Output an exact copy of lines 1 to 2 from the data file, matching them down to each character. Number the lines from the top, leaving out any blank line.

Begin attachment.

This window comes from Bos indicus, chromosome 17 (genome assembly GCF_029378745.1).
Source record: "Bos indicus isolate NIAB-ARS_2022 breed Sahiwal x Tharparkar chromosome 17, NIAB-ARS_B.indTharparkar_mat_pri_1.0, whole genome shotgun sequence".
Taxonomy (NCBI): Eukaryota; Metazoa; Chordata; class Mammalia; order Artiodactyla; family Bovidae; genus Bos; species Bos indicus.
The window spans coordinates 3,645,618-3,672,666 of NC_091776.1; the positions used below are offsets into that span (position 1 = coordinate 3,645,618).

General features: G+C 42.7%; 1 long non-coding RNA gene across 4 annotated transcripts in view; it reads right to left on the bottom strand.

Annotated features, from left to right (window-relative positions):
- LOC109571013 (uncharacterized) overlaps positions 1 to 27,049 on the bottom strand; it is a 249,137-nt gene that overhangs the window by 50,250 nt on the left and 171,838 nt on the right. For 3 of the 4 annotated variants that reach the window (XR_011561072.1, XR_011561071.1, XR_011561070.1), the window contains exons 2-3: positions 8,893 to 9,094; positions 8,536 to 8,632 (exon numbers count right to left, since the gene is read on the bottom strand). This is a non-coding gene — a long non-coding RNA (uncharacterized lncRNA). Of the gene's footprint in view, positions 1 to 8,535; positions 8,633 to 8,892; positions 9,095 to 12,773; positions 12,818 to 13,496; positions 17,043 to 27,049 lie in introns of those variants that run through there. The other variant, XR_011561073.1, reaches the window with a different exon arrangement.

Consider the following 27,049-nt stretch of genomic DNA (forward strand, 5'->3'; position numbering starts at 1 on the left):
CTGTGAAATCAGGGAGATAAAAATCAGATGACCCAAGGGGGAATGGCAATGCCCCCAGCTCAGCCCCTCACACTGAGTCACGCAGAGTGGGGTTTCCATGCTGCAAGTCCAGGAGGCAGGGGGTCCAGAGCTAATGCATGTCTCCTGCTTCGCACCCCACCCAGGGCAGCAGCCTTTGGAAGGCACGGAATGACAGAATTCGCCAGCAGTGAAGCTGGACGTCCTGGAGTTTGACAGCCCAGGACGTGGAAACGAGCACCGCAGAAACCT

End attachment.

This window comes from Bos indicus, chromosome 17 (genome assembly GCF_029378745.1).
Source record: "Bos indicus isolate NIAB-ARS_2022 breed Sahiwal x Tharparkar chromosome 17, NIAB-ARS_B.indTharparkar_mat_pri_1.0, whole genome shotgun sequence".